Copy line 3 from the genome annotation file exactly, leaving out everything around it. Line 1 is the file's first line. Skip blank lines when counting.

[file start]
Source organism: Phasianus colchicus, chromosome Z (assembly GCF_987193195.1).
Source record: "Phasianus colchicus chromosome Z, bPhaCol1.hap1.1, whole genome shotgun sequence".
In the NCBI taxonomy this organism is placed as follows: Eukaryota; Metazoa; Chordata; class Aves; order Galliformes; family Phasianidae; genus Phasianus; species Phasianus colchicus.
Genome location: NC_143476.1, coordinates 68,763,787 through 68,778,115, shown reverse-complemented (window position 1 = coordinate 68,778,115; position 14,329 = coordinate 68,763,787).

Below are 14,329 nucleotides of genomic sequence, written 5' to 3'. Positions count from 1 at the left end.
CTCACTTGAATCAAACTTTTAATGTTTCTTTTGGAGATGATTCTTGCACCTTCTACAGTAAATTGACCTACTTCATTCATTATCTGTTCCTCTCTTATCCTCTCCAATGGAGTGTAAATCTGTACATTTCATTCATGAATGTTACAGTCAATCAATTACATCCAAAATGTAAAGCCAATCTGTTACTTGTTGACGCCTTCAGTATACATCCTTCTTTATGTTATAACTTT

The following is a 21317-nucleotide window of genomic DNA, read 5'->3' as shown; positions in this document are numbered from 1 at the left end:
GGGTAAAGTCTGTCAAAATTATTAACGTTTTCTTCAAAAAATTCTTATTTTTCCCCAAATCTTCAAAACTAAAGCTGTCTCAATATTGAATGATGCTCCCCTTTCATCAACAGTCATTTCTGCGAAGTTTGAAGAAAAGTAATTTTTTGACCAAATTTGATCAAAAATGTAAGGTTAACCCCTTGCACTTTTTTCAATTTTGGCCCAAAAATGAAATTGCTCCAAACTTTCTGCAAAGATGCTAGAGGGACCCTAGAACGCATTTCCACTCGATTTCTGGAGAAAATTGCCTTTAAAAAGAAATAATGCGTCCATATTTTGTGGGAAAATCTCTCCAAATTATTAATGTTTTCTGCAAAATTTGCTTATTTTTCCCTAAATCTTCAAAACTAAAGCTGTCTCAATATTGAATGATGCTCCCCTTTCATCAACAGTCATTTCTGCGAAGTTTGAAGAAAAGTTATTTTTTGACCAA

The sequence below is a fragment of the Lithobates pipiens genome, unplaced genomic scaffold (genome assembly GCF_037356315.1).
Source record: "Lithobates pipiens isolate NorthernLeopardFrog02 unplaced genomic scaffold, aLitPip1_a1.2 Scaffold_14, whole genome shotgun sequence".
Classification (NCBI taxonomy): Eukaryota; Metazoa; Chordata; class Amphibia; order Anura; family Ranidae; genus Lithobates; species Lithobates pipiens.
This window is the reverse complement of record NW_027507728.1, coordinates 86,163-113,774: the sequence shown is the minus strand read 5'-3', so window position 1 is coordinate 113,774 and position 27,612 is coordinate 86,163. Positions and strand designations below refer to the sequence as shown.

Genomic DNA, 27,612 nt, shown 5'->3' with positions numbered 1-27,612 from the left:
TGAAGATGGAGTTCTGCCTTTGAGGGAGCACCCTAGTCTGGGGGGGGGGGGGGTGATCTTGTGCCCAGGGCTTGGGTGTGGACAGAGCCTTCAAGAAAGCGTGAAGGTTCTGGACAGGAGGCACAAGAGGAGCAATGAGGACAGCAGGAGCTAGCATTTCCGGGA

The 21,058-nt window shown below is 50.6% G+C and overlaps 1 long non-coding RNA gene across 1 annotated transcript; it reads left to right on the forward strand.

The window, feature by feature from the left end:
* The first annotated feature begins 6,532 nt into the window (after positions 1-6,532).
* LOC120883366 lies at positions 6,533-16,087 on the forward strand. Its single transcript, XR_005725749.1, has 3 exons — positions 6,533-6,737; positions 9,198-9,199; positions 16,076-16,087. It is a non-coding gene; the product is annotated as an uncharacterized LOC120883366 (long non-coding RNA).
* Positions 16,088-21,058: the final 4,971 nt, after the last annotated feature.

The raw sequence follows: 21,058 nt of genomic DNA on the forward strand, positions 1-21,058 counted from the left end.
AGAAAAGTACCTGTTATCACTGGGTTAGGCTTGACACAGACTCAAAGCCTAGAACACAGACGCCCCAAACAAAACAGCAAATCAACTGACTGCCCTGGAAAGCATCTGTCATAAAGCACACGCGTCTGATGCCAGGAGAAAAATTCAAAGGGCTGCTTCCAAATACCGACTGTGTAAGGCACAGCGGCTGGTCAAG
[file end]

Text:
In the NCBI taxonomy this organism is placed as follows: Eukaryota; Metazoa; Chordata; class Aves; order Galliformes; family Phasianidae; genus Phasianus; species Phasianus colchicus.